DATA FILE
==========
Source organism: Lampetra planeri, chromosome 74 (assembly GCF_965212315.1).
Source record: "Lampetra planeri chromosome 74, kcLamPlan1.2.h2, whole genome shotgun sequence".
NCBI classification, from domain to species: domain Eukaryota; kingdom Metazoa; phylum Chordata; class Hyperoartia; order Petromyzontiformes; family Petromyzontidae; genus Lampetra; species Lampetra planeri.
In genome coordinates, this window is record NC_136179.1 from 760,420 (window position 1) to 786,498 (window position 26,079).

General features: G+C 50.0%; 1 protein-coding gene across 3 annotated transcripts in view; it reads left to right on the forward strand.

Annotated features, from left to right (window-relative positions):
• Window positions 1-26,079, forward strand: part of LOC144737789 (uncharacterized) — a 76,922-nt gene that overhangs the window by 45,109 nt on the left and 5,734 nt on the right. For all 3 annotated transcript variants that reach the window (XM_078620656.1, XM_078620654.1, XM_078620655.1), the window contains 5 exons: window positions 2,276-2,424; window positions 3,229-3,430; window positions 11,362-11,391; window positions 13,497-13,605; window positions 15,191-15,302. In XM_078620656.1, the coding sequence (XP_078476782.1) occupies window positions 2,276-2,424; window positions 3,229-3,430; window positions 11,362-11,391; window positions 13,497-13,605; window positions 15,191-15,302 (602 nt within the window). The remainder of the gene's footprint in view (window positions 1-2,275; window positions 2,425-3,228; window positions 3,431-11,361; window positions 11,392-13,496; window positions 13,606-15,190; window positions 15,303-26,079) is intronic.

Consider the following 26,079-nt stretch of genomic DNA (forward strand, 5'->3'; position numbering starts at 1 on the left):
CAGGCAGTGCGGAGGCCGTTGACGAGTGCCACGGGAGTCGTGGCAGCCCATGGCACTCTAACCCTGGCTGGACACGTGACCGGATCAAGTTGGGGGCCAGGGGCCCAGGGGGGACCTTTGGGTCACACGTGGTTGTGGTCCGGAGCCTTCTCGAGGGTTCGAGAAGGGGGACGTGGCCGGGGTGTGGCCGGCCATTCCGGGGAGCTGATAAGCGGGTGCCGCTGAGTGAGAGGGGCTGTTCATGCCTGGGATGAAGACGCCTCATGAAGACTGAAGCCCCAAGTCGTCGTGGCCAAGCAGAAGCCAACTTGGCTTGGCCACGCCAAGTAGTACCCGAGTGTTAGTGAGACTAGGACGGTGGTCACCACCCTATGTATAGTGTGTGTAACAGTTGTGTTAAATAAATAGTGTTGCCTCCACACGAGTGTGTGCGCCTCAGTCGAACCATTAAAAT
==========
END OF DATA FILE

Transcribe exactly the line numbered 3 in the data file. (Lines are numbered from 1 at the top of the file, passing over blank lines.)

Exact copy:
NCBI classification, from domain to species: domain Eukaryota; kingdom Metazoa; phylum Chordata; class Hyperoartia; order Petromyzontiformes; family Petromyzontidae; genus Lampetra; species Lampetra planeri.